Friday, August 17, 2007

Eyes Closed Visual Experience -- Subject 1

Over the last year, I've been thinking a bit about visual experience with our eyes closed (e.g., here, here, here, here). A few months ago, I started giving volunteer subjects random beepers and having them keep their eyes closed for two hours a day over the course of three days. After each random beep, they were to note whether they had any sort of visual experience in the last undisturbed moment immediately before the beep, and if so what it was. After each day (about 3-6 beeps), each participant came to my office for an hour-long interview.

Subject 1 was a male graduate student in philosophy who expected not to find any visual experience, not even of blackness, with his eyes closed. (On people's differing opinions about the omnipresence or not of visual experience see here.) He distinguished sharply between sensory visual experiences and visual imagery experiences. (To understand that distinction, keep your eyes open and form a mental image of the front of your house. There's a difference of some sort -- even if only in vividness [per Hume and Perky] -- between that imagery experience and your ordinary sensory visual experience, no?)

Of the 14 sampled experiences we discussed, Subject 1 reported 8 with visual imagery experience only and no visual sensory experience, 1 with visual sensory experience only and no visual imagery experience (the very first sample), 2 with neither sort of experience, and 3 with both visual imagery and visual sensory experience. He did not think his visual sensory experience and his visual imagery experiences interacted at all -- for example, in one sample he reported a visual sensory experience of a uniform, darkish orange field of light with a slight texture (as I understood it, he meant not a textured depth, but a bit of repetitive random variation in the color). He also had complex visual imagery of a former apartment of his. The visual imagery was not tinted orange, nor was it located in space (next to, behind, etc.) relative to the sensory visual experience.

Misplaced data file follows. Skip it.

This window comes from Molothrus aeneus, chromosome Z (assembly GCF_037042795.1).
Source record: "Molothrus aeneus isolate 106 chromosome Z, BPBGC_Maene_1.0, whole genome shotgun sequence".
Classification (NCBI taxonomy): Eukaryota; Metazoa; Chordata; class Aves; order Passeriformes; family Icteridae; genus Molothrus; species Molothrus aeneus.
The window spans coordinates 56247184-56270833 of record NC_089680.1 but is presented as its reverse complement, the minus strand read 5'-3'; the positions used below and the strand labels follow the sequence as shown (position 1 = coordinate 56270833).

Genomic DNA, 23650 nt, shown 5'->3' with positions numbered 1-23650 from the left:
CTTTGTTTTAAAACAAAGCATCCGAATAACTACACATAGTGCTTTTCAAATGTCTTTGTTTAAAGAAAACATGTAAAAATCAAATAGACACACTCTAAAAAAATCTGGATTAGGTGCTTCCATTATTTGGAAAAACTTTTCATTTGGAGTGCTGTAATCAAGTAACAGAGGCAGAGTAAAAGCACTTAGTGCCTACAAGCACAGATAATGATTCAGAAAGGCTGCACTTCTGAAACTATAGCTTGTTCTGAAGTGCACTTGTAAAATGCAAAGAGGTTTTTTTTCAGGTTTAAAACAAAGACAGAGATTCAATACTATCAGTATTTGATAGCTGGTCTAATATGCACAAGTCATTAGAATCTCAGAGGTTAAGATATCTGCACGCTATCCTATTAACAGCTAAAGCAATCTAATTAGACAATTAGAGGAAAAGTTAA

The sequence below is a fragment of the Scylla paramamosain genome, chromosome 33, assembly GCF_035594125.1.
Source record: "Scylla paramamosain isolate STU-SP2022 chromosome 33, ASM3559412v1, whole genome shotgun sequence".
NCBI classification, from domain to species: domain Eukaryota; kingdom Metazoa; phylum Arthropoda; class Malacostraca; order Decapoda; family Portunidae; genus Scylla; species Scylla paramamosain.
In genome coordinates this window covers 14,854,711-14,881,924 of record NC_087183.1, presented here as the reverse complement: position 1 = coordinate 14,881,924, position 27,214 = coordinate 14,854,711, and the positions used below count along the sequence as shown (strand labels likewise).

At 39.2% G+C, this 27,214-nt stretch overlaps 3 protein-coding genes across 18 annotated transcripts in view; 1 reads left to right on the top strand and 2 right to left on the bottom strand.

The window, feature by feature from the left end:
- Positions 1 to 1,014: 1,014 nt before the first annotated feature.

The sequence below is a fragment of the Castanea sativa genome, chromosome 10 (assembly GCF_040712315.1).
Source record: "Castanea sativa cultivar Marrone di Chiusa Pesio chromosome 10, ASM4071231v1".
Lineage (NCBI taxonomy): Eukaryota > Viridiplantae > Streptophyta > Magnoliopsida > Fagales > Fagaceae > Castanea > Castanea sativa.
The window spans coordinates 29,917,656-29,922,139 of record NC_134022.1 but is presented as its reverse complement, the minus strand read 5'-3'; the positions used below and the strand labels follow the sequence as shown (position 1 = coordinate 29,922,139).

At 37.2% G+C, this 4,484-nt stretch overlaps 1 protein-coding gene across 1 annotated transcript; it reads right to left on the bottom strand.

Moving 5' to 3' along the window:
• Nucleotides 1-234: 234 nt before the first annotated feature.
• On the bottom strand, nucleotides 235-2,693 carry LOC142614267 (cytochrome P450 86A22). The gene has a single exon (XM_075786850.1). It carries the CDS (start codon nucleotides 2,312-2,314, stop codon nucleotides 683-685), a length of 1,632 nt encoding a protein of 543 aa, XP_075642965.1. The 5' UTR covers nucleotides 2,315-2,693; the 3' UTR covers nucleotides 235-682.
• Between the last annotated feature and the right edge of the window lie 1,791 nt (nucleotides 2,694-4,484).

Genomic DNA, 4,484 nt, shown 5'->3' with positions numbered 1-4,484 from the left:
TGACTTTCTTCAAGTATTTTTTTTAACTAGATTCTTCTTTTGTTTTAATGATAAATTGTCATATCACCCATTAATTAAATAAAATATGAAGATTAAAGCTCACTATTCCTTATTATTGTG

Subject 1 generally reported his visual sensory experience with his eyes closed to be flat, two dimensional, and located in a forward direction, but without any sense of depth or distance. One experience he described as being "black with staticky [colored] swirls"; the rest he described as a lightly textured uniform darkish orange.

In coming posts, I'll describe four more subjects' reports. The big question for me: What patterns will emerge in their reports? What will they tend to agree on and disagree on? Will they all describe their sensory experience as flat? Will they all have the same view of the difference between, and non-interaction between, visual imagery and visual sensation? Will they report relatively simple, undifferentiated visual sensations, like Subject 1's? Like Subject 1, will they report visual sensory experience in only a minority of samples?

Not since the early 20th century has this sort of thing been studied systematically -- not that I have found yet, anyway! -- and early authors diverged considerably in their opinions.


Anonymous said...

Eric -- This is a fascinating, and I'll look forward to reading the rest of the reports. Your first subject is clearly a sophisticated one, and it will be interesting to see if non-philosophers make a similar distinction sensory visual experiences and visual imagery. Did you ask your subject how he came to make the distinction? Was it the result of studying philosophy, or had he always made such a distinction, on purely introspective grounds?

By the way you missed a great title for these posts: 'Eyes Wide Shut'.

Eric Schwitzgebel said...

Thanks for the encouraging remarks! I asked all my subjects to consider whether there was a distinction of this sort -- since I think there is a distinction (even if only in vivacity?) and I wanted to bear as clear as possible on what they were reporting, whether it was imagery or sensation. I tried not to twist people's arms about it. All subjects, except maybe Subject 5, explicitly accepted the distinction. It's hard to know, though, to what extent subjects entered the experiment with an antecedent commitment to the distinction.

"Eyes Wide Shut" -- of course! ;)